Open Access

Intrahepatic cholangiocarcinoma in a patient with Wilson’s disease: a case report

  • Yosuke Mukai1,
  • Hiroshi Wada1,
  • Hidetoshi Eguchi1Email author,
  • Daisaku Yamada1,
  • Tadafumi Asaoka1,
  • Takehiro Noda1,
  • Koichi Kawamoto1,
  • Kunihito Gotoh1,
  • Yutaka Takeda1, 2,
  • Masahiro Tanemura1, 3,
  • Koji Umeshita4,
  • Yumiko Hori5,
  • Eiichi Morii5,
  • Yuichiro Doki1 and
  • Masaki Mori1
Surgical Case Reports20162:29

https://doi.org/10.1186/s40792-016-0156-3

Received: 27 January 2016

Accepted: 17 March 2016

Published: 23 March 2016

Abstract

The incidence of hepatobiliary malignancies, and especially intrahepatic cholangiocarcinoma (ICC), for patients with Wilson’s disease (WD), is very low, even for cirrhotic patients. A 44-year-old male was admitted to our department for treatment of a liver tumor. He was diagnosed with WD at the age of 15. According to radiological findings, his liver tumor was a suspected hepatocellular carcinoma (HCC) or a combined hepatocellular and cholangiocellular carcinoma. A partial resection of liver segments 8 (S8) and 5 (S5) was subsequently performed due to the intraoperative suspicion of intrahepatic metastasis at the surface of S5. Postoperative histology revealed that the resected portion of S8 contained an ICC; the removed S5 portion comprised a regenerative nodule with hemosiderosis. To date, the patient has survived without tumor recurrence for more than 44 months following surgery. A survey of the literature, inclusive of case reports, would suggest that surgical resection is the primary course of action for a WD patient with ICC, if liver function can be preserved and curative resection performed.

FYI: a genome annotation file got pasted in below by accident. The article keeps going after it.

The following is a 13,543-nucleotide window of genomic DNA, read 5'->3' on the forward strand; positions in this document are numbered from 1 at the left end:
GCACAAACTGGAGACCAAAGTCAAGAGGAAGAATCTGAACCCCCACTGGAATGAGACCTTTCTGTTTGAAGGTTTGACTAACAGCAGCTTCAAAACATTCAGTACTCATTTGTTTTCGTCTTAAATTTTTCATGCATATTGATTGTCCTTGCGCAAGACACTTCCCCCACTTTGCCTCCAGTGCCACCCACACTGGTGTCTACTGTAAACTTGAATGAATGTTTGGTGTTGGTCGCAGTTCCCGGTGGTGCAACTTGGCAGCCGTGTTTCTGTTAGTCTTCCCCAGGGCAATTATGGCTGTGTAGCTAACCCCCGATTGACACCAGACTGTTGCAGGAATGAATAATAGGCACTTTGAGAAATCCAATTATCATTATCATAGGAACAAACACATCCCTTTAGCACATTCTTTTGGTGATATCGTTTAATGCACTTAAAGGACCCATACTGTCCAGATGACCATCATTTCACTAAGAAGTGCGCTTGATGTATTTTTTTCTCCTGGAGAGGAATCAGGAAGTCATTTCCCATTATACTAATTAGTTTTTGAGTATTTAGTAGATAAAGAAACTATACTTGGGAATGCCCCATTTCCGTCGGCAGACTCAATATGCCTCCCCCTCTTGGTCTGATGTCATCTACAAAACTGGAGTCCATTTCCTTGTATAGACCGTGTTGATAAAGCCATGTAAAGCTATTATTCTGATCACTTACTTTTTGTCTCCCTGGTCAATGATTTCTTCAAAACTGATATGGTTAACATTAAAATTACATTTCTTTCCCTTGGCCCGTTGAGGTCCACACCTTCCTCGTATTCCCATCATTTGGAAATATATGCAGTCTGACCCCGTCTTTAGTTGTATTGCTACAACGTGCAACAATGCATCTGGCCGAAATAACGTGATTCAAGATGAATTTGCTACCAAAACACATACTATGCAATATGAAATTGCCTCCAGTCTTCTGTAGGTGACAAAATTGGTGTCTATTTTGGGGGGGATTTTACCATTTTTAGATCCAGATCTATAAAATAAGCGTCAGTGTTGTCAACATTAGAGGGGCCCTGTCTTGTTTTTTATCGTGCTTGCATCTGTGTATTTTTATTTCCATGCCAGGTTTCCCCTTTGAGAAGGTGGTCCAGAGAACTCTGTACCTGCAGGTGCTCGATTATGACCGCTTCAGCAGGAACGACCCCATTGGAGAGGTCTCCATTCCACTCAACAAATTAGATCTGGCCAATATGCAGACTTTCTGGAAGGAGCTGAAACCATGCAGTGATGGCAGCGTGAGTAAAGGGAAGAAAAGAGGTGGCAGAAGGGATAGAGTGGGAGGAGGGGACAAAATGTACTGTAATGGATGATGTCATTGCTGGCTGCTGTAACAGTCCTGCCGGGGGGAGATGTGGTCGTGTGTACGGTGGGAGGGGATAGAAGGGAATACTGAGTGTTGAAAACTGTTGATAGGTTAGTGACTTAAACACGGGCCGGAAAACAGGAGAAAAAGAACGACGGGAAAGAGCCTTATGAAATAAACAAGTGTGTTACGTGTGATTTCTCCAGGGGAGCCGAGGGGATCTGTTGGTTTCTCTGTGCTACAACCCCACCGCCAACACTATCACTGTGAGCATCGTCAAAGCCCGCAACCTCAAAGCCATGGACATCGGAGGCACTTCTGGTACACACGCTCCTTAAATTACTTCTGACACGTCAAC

Keywords

Wilson’s diseaseIntrahepatic cholangiocarcinomaLiver tumorHepatobiliary malignancies

Background

Wilson’s disease (WD) is an autosomal recessive genetic disorder that results in excessive copper accumulation in the liver, brain, and other vital organs. This disorder manifests clinically as liver damage, with neurological or psychiatric symptoms. While copper overload plays a critical role in the initial liver injury that eventually leads to chronic inflammation and cirrhosis, its direct oncogenic potential remains unknown and merits further investigation [1]. Curiously, the incidence of hepatobiliary malignancies for individuals with Wilson’s disease is very low, even in cirrhotic patients [2]; occasional cases of hepatocellular carcinoma (HCC) have been reported, with the incidence of intrahepatic cholangiocarcinoma (ICC) rarer still. We now report such a case, which was successfully resected, and discuss our conclusions with reference to the current literature.

Case presentation